The only thing left when you take away the nonexistent story, bad performances and uninteresting characters is the action, but the director Jimmy Hayward, whose only other directorial effort is the animated Horton Hears a Who!, doesn’t know how to stage them. Not since National Treasure have I been so bored watching what ultimately amounts to inconsistent, dull, phony action.

Writing credits on this train wreck go to Mark Neveldine and Brian Taylor, the minds behind Gamer and the two Crank pictures, and when they saw the potentially disastrous route this thing was heading down, they gave up their spots as directors and abandoned it completely. Consider this if you will: their previous films are dumb fun at best and just dumb at worst. Jonah Hex couldn't even meet those standards. And that's saying something.

Jonah Hex receives 0.5/5

Friday
Apr162010

Kick Ass

Here we are. The movie that will have comic book lovers the world over joining in a collective nerdgasm. Kick Ass, the popular novel from the mind behind Wanted, is hitting the big screen and the geeks of the world are more eager to see it than a sex tape between Jessica Biel and Jessica Alba. I'm one of those geeks. After reading the comics it is based on (which a friend so graciously lent to me), I was hyped for the movie. The comic was amazing; well written, well drawn, violent, hilarious and fun. It was everything I wanted a comic book called Kick Ass to be. The movie, while still a rollicking good time, lacks the wit and style of its source material.

The movie follows Dave Lizewski (Aaron Johnson), a mild mannered high school outcast. He and his friends, played by Clark Duke and Evan Peters, are comic book nerds. Like many similar to them, they dream of fighting crime in extravagant outfits, leaping from rooftop to rooftop in pursuit of an evildoer, standing up for justice and integrity in a world spiraling to hell. The difference is that Dave takes that to heart. He's sick of being a nobody. He's an outcast, a guy who can't get a girlfriend to save his life, much less his crush Katie (Lyndsy Fonseca), so he decides to strap on a scuba suit he buys online and attempt to make his city a better place through his new persona, Kick Ass. But this is the real world, not a comic book, and he soon finds himself lying in the middle of the road beaten, bloody and bruised with a knife wound to the stomach. After his recovery, and despite his better judgment, he returns to the streets where he meets Hit Girl (Chloe Moretz) and Big Daddy (Nicolas Cage), a father/daughter superhero team who have been working their ranks through the local mafia, eliminating them all in the hopes of eventually getting to the head honcho, Frank D'Amico (Mark Strong). In fear of these superheroes, Frank enlists the help of his son Chris (Christopher Mintz-Plasse), a fellow comic book nerd, to disguise himself as a new hero, Red Mist, and lure the trio into a trap where he can finish them off once and for all.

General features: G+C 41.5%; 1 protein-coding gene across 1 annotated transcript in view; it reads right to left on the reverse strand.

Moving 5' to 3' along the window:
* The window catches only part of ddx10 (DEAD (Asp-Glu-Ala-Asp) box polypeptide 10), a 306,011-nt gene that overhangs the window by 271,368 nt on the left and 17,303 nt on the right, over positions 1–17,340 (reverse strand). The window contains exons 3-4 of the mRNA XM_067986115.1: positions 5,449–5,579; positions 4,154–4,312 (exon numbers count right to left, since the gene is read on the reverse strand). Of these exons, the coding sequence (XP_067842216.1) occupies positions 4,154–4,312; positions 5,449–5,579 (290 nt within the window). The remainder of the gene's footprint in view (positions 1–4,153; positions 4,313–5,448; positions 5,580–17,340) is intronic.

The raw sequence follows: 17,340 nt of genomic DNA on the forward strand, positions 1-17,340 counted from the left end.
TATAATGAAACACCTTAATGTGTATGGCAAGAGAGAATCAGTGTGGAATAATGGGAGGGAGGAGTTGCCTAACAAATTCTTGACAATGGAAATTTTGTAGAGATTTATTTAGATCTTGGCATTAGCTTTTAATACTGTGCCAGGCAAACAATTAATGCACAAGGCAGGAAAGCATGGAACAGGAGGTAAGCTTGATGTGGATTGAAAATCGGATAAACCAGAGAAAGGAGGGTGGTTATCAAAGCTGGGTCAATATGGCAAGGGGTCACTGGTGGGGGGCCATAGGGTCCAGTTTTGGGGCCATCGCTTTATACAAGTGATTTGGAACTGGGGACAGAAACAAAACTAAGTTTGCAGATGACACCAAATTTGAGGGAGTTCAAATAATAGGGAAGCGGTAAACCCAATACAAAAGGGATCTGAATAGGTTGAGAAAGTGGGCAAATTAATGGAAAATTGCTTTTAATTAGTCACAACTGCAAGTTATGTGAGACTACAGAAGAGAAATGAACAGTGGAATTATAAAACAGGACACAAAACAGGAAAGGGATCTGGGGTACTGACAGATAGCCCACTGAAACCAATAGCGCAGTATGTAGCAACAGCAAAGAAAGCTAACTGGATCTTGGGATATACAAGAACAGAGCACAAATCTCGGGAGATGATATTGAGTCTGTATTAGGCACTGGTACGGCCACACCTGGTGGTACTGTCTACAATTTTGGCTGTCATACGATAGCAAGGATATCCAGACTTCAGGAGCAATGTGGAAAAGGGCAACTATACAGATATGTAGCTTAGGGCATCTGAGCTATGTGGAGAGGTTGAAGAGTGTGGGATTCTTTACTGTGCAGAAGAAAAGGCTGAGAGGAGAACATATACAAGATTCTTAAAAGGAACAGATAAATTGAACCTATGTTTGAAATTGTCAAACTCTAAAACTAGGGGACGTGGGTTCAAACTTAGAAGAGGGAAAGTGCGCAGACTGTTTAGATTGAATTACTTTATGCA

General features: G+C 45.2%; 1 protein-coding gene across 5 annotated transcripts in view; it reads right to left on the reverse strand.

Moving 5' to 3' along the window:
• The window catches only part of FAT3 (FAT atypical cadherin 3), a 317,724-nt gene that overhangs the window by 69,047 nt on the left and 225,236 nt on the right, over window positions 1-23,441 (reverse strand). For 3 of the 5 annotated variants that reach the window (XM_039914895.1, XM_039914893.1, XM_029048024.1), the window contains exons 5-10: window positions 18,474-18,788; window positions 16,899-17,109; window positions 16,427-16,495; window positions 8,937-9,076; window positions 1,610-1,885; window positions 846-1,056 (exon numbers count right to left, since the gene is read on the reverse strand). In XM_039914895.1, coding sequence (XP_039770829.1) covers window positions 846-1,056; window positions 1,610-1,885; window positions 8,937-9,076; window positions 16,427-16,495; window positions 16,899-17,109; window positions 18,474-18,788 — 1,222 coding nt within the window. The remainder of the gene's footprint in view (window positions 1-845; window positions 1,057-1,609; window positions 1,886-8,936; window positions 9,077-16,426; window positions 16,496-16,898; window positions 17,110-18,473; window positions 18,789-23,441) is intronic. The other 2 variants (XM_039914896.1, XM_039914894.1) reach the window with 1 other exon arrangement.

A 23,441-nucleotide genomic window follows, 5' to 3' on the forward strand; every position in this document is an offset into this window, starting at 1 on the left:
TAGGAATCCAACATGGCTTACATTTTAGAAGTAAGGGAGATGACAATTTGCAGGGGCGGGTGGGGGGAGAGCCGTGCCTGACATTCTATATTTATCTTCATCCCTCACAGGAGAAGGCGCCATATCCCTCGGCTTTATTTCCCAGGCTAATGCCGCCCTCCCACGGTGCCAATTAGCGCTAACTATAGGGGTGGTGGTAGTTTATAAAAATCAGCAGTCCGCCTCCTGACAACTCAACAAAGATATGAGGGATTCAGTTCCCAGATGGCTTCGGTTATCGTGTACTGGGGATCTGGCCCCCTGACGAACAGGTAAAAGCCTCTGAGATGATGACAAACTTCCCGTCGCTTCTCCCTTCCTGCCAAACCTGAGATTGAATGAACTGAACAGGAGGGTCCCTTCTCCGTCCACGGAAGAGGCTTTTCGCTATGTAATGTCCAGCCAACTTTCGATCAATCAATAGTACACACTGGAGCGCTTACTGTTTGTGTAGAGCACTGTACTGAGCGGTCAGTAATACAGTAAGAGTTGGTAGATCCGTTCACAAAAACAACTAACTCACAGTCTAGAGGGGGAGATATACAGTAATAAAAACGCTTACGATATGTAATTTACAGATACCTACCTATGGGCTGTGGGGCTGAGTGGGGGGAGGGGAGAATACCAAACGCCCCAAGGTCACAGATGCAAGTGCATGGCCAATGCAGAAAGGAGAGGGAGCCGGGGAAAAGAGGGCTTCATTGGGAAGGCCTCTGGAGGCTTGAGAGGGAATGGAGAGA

I'm no comic book connoisseur, I admit. I couldn't tell you why one works and another one doesn't. I'm not aware of the inner workings that go into the construction of one of these tales. All I can tell you is how I perceive it and I loved the Kick Ass comic book. I couldn't put it down. I loved the gruesome violence, the spot on humor and the interesting narrative. I hoped for the movie to excite me in the same ways and it did, but not as consistently.

For what I assume are practical purposes, the violence isn't nearly as abundant, the humor is hit and miss and the interesting narrative from the comic is changed enough that it didn't hold the same appeal. I found more emotional connection between drawings on a page than I did the live action film.

Although some of the humor is forced, it can be funny, but that's why I didn't care. It doesn't do a good job of balancing its comedy with its more dramatic moments and when a major character bit the dust, I could only stare blankly at the screen wondering if I was supposed feel something. Consider the fact that jokes aren't only thrown in before and after this scene, but during it and you start to wonder why the filmmakers tried to create any drama at all.

Besides, it's called Kick Ass. Just as nobody watched Zombie Strippers for the choreography, nobody will watch Kick Ass for the drama. Luckily, the action scenes are top notch. They're wild, crazy, over the top and damn fun. Though toned down from the comic, this things gets bloody and watching an 11 year old girl do most of the killing makes things even crazier.

At times, the film gives off a Scream type of vibe by parodying the genre it is portraying. But whereas Scream was steady in its self-spoof, Kick Ass fluctuates. It's amusingly self-deprecating at first, but then drops that angle only to pick it up again later, and so on. It's smart at times, but it's not consistent and you'll quickly see how jumbled it can be.

But you know what? This is still a great time at the movies. Nicolas Cage gives his best performance in years and had me laughing all the way down to my toes, Chloe Moretz is brilliant as the adorable little girl that can put a bullet through your head before you even realize she's packing and its excessive nature is a welcome treat in a cinema world that is getting increasingly picked on by past generation curmudgeons who are intent on finding something they can complain about. Kick Ass looks at those people and flips them the bird, welcoming their hatred.

I like that.

Kick Ass receives 3.5/5